The next day, Rubin and Krugel were charged on two counts: conspiracy to destroy a building by means of explosives, and possession of a destructive device during and in relation to a crime of violence.

The penalty: five years on the first count, and a no less that 30 years in prison for the second count.

The Holes

Rubin's and Krugel's lawyers question the government's evidence and motives. They believe their clients were setup by an agency desperate to display even-handedness against all ethnic groups in the wake of Sept. 11.

Among the questions they want answered:

Who is the confidential source? A formerly violent JDL member who had a change of heart? An FBI plant? Neither the FBI nor the U.S. attorney's office would comment on how or why the confidential source turned on the JDL.

(Krugel's twin brother, Barry, also a member of the JDL, gave The Journal the name of a man whom he said was the informant, but the information could not be independently confirmed. After a call was made to a phone number registered to the name supplied by Krugel, an anonymous caller phoned The Jewish Journal, advising "the best thing for you to do is forget that name," and insisting that "no member of the ... family has ever belonged to the JDL.")

The attorneys say the CS was the dangerous one, not their clients. Chuck Kreindler, defending Krugel, said Rubin and his client "were afraid this guy [the CS] would do something stupid." As for suggestions of violence, "Irv Rubin says this kind of stuff to the cameras, never mind in what he thinks is a private conversation."

Rubin's attorney, Peter Morris, pointed out that Rubin was only present at two meetings.

The Defense

The defense pointed fingers at the CS as the source for all criminal plans. "From the very beginning, when he met Irv and Earl, and especially since Sept. 11, he has heavily pushed violent action," Morris told The Journal. "He also suggested selling Ecstasy to support JDL activities."

Kreindler, Krugel's lawyer, claimed his client was "set up by a government agent." He said the plot "never would have even been discussed if not for the government agent." Kreindler believes the informant is "either paid by the FBI or got caught doing something and he's working it off."

The timing of the arrests may also raise some questions in the case. The government has suffered widespread criticism of its policies after Sept. 11 over detaining and questioning Arab nationals, Arab Americans and non-Arab Muslims.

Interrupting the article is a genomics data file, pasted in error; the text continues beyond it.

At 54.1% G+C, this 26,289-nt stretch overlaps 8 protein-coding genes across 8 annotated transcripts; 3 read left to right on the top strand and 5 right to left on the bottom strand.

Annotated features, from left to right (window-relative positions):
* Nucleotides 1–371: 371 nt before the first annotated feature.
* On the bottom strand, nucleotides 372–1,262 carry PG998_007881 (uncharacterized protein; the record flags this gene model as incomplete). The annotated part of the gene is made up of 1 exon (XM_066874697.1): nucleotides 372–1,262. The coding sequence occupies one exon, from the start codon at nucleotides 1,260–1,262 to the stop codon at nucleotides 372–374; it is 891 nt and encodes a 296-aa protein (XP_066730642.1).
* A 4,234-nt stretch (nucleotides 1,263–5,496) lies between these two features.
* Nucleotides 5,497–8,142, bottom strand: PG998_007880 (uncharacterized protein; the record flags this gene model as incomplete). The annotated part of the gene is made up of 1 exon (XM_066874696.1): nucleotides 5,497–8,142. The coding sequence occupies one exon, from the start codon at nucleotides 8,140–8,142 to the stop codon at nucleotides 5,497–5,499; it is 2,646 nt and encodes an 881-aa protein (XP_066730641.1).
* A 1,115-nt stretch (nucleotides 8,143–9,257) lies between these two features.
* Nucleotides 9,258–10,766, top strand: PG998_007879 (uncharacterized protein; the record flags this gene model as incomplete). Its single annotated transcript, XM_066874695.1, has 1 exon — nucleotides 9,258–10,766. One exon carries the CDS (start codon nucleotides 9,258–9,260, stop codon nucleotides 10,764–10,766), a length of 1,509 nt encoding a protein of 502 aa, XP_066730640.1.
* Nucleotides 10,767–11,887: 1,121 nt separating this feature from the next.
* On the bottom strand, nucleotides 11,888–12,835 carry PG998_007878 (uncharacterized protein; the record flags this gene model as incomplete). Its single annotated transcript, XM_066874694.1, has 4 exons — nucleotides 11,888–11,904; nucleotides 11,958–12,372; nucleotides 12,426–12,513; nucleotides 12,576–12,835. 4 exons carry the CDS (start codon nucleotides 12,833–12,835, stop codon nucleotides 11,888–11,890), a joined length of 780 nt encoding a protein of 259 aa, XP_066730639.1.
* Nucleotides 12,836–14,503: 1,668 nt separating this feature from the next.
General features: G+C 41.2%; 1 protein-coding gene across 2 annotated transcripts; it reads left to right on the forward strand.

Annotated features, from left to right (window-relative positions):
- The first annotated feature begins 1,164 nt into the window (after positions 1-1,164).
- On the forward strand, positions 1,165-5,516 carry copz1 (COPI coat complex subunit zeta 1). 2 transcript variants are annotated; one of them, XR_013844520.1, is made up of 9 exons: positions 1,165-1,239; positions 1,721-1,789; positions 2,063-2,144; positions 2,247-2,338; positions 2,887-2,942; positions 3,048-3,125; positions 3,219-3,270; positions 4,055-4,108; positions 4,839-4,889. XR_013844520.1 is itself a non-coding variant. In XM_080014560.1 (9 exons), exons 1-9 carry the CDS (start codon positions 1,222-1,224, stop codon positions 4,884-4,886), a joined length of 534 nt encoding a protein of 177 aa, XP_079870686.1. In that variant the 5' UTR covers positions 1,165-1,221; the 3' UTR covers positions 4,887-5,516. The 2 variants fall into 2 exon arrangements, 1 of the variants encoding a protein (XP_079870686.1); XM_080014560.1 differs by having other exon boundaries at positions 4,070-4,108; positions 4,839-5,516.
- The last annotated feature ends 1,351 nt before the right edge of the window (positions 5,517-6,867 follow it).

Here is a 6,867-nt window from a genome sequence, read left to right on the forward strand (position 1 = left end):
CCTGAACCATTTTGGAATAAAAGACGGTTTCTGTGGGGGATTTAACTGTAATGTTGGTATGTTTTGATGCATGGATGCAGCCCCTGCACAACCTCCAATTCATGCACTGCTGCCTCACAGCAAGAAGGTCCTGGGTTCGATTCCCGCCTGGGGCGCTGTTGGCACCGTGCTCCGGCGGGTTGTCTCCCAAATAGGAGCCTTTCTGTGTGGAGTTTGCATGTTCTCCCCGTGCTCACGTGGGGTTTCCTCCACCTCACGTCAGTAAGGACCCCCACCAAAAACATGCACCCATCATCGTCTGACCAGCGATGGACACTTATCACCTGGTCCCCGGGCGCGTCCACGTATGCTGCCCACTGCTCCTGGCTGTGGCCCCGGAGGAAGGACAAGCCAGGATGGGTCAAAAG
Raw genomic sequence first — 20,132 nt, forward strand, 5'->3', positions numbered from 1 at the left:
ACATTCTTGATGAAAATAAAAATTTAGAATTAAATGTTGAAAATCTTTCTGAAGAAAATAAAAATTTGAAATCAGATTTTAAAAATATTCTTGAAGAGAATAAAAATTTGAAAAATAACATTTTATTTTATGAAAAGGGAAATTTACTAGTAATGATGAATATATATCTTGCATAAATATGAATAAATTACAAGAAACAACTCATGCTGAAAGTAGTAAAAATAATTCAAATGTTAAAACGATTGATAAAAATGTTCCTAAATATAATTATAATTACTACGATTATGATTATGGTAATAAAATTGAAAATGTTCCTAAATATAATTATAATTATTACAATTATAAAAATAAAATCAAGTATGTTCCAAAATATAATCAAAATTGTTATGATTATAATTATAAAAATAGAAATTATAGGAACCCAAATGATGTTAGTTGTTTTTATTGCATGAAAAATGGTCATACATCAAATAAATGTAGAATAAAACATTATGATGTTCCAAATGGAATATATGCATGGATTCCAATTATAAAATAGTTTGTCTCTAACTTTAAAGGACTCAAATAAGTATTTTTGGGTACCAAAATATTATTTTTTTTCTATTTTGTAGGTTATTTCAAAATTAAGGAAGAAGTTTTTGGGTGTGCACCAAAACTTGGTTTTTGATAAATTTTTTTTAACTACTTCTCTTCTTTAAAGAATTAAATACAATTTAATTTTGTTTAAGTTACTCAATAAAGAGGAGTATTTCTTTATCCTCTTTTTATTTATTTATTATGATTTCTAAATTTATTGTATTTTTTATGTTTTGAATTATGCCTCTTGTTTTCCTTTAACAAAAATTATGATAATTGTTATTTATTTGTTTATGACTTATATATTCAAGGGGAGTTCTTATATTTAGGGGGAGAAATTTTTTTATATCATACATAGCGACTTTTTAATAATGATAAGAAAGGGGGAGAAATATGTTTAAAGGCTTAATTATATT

Even before she had seen her husband on the afternoon after his arrest, Rubin's wife, Shelley, told The Journal, "They're looking to use him as a scapegoat to appease the Arabs, even if they have to make up the story." Barry Krugel told Reuters, "My brother owns a miniature cannon. It uses powder, so what?"

Shelley Rubin said that "Earl is [a] rockhound," perhaps alluding to the explosives found in Krugel's house. Rubin's 20-year-old son, Ari, said, "They're obviously trying to frame Dad."

It quickly became the JDL's party line. By Sunday, Dec. 16, visitors to JDL's Web site were greeted with a popup describing the arrests as "this obvious act of governmental appeasement of the Muslim community."

The Future: Days in Court

The day after the arrests, less than 12 hours after federal agents finished searching Rubin's home, the JDL suspects made their initial appearance before a judge to request bail. Rubin, in a gray sweater and khaki cargo pants, sat in front of U.S. Magistrate Victor Kenton as Morris argued that Rubin's ties to the community made him no flight risk or a danger to the community.

Morris characterized Rubin's work with the JDL as "work[ing] every day to fight terrorism." He asked for $100,000 bail.

Lead prosecutor in the case, Assistant U.S. Atty. Gregory Jessner, noting that Rubin had traveled to Israel in 1973 to help in Yom Kippur War, described flight to Israel, in face of a long sentence, as the "easy and logical thing for him to do." Charges listed in the government's criminal complaint included possession of an explosive device in relation to a crime of violence, which carries a mandatory minimum 30-year sentence. Jessner called the possible sentence for Rubin "akin to life for a man his age."

Kenton denied bail for both defendants. "I have rarely seen a case which, based on the evidence before me, evidences such a clear danger to the community," Kenton said.

Denied bail, Rubin and Krugel will remain in jail until and throughout their trial. If the federal grand jury does not return an indictment by Dec. 27, both will have a preliminary hearings on the merits of the cases against them. However, most observers expect an indictment by Dec. 27, which would allow the government to avoid a preliminary hearing at which the defense could cross-examine federal witnesses.

The Community Reacts

After the arrests, local Jewish leaders were quick to condemn the JDL and distance themselves from the organization. A statement released by the Anti-Defamation League on Dec. 12 "commends the FBI for its diligence."

Barry Krugel claims to be most upset about the lack of support for his brother from mainstream Jewish organizations: "I'm highly incensed by these Jewish flunkies denouncing Irv and Earl before they've even had a trial."

He describes ADL and other Jews who do not support JDL as "Encino-mentality Jews, frightened, weak, nebbish Jews who allowed the Holocaust."

Most mainstream Jewish organizations consider the JDL a fringe group, one that has caused frequent disturbances at community events.

"For more than a quarter of a century, ADL has been monitoring the contemptible activities of the JDL and its leadership," the ADL press release stated.